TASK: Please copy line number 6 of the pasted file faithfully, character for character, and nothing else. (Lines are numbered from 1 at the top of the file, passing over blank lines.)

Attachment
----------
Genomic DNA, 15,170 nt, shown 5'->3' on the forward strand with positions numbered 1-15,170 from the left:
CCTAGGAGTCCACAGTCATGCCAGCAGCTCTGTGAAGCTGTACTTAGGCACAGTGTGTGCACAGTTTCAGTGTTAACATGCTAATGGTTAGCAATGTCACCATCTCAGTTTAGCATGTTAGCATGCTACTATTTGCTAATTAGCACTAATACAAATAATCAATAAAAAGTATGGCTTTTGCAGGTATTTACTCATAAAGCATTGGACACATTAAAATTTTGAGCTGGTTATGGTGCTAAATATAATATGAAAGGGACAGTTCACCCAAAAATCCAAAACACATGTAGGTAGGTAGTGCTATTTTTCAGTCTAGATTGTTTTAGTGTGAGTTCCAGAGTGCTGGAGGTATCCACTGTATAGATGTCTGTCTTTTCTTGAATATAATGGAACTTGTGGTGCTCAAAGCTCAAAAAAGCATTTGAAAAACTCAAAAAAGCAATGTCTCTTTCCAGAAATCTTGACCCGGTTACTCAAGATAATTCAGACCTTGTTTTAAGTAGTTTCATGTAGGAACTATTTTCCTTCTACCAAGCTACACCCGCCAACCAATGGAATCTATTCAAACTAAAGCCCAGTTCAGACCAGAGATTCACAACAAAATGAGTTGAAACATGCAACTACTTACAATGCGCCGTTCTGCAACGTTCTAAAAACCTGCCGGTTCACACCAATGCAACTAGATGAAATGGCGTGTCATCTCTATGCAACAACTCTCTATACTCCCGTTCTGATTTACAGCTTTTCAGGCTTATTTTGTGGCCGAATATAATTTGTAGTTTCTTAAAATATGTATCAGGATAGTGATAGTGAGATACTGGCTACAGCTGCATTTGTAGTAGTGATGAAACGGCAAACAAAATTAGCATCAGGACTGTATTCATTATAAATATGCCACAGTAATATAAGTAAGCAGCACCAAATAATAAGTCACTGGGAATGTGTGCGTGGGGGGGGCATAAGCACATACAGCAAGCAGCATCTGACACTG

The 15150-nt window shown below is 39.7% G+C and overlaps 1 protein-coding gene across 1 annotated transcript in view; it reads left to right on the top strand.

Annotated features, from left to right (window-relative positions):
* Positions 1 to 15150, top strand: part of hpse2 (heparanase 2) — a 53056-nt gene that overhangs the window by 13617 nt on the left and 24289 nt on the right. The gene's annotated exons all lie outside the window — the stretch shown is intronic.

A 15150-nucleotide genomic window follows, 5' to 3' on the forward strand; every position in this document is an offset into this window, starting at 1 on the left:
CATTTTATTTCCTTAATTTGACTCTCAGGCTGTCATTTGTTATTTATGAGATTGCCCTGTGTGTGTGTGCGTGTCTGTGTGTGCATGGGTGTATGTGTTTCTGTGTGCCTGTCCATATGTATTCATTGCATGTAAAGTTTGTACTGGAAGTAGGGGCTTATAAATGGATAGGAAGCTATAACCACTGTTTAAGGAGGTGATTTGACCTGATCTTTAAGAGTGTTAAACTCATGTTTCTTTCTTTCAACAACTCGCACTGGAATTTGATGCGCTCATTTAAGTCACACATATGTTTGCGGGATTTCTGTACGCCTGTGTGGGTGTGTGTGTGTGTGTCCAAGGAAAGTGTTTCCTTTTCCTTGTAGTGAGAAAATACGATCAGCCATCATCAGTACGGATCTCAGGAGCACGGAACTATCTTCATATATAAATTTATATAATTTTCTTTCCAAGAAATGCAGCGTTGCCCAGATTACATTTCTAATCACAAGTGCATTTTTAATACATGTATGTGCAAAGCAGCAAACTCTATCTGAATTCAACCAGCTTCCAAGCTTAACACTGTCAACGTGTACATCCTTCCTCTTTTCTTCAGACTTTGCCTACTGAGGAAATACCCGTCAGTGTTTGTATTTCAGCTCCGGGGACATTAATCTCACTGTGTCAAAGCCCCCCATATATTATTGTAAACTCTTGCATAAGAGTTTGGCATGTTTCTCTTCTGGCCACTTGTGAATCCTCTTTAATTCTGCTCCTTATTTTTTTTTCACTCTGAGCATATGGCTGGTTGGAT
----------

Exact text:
A 15150-nucleotide genomic window follows, 5' to 3' on the forward strand; every position in this document is an offset into this window, starting at 1 on the left: